Psalm 89:39
You have made void the covenant of your servant: you have profaned his crown by casting it to the ground.
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EXPOSITORY (ENGLISH BIBLE)
(39) Made void.—Better, cast off, as the word is rendered in Lamentations 2:7, the only other place where it occurs. There the LXX. have “shook off;” here, “turned upside down.”

Thou hast profaned.—Comp. Psalm 74:7.

89:38-52 Sometimes it is not easy to reconcile God's providences with his promises, yet we are sure that God's works fulfil his word. When the great Anointed One, Christ himself, was upon the cross, God seemed to have cast him off, yet did not make void his covenant, for that was established for ever. The honour of the house of David was lost. Thrones and crowns are often laid in the dust; but there is a crown of glory reserved for Christ's spiritual seed, which fadeth not away. From all this complaint learn what work sin makes with families, noble families, with families in which religion has appeared. They plead with God for mercy. God's unchangeableness and faithfulness assure us that He will not cast off those whom he has chosen and covenanted with. They were reproached for serving him. The scoffers of the latter days, in like manner, reproach the footsteps of the Messiah when they ask, Where is the promise of his coming? 2Pe 3:3,4. The records of the Lord's dealings with the family of David, show us his dealings with his church, and with believers. Their afflictions and distresses may be grievous, but he will not finally cast them off. Self-deceivers abuse this doctrine, and others by a careless walk bring themselves into darkness and distress; yet let the true believer rely on it for encouragement in the path of duty, and in bearing the cross. The psalm ends with praise, even after this sad complaint. Those who give God thanks for what he has done, may give him thanks for what he will do. God will follow those with his mercies, who follow him with praises.Thou hast made void the covenant of thy servant - Thou hast dealt with him as if there were no such covenant; as if no such promise had been made to him. The word rendered "made void," means to abhor, or reject.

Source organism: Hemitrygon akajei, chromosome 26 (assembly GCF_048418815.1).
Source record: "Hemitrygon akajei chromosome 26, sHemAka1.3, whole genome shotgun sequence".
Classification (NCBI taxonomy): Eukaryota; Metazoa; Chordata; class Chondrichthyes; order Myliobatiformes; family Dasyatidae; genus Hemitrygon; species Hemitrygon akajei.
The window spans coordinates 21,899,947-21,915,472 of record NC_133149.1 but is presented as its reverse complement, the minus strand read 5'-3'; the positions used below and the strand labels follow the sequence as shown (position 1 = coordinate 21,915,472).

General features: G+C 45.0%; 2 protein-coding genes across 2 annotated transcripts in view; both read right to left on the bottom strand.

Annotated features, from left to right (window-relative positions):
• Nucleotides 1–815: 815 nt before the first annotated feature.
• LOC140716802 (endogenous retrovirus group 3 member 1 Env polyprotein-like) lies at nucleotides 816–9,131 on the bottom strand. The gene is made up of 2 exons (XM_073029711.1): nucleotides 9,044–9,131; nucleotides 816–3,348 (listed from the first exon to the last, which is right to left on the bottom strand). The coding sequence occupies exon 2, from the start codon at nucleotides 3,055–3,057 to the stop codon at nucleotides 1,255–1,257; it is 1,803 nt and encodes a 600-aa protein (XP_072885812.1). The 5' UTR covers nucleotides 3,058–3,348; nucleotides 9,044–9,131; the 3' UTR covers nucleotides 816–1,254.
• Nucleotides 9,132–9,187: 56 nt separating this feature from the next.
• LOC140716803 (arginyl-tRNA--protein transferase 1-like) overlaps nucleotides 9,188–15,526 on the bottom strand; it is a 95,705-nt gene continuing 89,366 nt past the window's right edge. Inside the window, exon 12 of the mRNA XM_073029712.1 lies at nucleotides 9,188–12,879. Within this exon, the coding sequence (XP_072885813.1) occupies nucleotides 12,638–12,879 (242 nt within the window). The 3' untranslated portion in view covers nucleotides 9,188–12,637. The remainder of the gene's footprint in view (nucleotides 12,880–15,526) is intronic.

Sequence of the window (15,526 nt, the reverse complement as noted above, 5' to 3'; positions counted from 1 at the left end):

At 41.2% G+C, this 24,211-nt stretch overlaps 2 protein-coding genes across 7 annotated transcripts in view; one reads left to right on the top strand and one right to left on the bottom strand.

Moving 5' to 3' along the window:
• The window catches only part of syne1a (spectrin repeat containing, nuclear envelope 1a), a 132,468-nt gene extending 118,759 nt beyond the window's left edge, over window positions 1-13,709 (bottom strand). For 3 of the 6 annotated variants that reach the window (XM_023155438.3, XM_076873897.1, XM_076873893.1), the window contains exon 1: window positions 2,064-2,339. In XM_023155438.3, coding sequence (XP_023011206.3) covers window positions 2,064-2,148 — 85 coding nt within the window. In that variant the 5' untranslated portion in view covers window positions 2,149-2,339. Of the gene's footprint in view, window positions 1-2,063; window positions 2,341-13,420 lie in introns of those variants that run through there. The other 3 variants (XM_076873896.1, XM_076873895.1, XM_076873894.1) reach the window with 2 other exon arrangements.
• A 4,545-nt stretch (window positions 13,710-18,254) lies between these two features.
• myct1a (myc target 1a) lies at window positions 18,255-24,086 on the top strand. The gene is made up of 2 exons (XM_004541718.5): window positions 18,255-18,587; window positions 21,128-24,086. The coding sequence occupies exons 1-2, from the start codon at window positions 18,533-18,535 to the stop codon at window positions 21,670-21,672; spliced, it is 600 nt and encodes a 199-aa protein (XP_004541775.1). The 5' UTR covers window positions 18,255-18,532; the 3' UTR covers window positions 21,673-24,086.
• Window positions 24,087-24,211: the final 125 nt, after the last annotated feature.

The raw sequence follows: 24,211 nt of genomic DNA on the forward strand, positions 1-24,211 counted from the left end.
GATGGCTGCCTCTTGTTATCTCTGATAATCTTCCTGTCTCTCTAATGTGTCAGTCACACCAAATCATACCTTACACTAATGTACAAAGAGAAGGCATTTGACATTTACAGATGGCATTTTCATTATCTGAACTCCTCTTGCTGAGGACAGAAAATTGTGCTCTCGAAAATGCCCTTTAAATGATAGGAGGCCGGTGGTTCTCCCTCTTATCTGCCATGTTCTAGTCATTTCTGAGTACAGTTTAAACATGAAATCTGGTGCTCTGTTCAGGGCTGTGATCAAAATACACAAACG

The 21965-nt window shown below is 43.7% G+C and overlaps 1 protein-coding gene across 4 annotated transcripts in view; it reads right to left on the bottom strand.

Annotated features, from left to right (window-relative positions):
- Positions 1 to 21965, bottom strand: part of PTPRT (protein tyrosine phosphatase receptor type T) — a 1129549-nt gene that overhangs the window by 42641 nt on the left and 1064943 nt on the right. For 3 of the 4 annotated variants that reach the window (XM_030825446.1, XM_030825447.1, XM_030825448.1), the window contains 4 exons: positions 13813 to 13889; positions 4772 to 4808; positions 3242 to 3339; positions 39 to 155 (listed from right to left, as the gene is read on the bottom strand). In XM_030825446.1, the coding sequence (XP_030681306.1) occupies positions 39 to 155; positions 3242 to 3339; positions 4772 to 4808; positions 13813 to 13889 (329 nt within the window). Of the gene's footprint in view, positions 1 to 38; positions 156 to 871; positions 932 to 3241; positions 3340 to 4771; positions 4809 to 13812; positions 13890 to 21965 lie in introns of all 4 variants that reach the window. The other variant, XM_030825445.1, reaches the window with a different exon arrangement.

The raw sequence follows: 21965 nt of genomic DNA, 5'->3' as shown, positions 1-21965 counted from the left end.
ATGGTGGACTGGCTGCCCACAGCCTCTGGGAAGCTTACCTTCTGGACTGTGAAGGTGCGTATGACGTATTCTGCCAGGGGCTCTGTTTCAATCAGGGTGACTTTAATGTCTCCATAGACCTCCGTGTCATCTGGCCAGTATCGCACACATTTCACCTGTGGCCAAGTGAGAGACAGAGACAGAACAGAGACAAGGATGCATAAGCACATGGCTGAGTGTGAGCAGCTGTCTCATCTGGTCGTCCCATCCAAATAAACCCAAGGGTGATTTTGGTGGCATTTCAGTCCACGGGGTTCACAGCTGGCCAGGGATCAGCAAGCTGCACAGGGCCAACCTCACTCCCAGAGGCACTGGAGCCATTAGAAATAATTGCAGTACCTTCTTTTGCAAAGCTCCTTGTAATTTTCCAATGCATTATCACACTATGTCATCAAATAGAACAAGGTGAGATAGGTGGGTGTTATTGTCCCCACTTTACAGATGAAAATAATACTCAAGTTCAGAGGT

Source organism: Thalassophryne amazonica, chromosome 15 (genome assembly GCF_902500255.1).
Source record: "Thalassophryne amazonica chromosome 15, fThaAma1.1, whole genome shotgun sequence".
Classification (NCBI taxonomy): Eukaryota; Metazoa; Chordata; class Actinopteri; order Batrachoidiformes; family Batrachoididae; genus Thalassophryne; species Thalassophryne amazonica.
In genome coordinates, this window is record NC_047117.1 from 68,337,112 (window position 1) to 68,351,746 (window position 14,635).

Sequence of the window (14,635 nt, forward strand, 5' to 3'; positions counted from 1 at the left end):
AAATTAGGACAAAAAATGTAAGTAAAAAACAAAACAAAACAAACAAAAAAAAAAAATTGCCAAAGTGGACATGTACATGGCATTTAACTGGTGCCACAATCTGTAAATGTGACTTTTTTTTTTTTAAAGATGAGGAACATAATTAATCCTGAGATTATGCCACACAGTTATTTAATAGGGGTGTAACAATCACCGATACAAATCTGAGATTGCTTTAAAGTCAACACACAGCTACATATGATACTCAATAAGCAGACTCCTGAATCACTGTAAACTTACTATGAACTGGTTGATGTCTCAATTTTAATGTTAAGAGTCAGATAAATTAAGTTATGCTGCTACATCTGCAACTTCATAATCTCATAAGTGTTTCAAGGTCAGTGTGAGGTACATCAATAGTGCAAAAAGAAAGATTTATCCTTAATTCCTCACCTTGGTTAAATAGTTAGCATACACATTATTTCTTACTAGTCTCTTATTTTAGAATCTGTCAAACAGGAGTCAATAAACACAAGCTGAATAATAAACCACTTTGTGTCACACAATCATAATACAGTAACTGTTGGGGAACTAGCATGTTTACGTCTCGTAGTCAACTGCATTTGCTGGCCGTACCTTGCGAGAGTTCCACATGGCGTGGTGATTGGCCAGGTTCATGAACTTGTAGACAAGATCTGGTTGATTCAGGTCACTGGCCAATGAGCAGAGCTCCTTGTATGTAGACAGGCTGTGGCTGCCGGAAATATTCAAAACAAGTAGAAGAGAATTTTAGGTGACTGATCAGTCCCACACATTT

Thou hast profaned his crown, by casting it to the ground - literally, "Thou hast profaned to the earth his crown;" that is, Thou hast treated it as a polluted thing; a thing to be rejected and abhorred; a thing which one casts indignantly upon the ground.

39. An insult to the "crown," as of divine origin, was a profanation. Made void the covenant; which seems contrary to thy word given Psalm 89:34.

Of thy servant, i.e. made with him.

Profained his crown, by exposing that sacred person, and family, and kingdom to contempt, and giving his sceptre and power into the hands of the uncircumcised. Thou hast made void the covenant of thy servant,.... His servant David the Messiah, Psalm 89:3, meaning not the covenant of circumcision, nor the covenant at Sinai, which were really made void at the death of Christ; but the covenant of grace and redemption made with Christ, which it was promised should stand fast, and never be broken, Psalm 89:3, but was thought to be null and void when the Redeemer was in the grave, and all hopes of redemption by him were gone, Luke 24:21, but so far was it from being so, that it was confirmed by the sufferings and death of Christ; and every blessing and promise of it were ratified by his blood, hence called the blood of the everlasting covenant, Hebrews 13:20,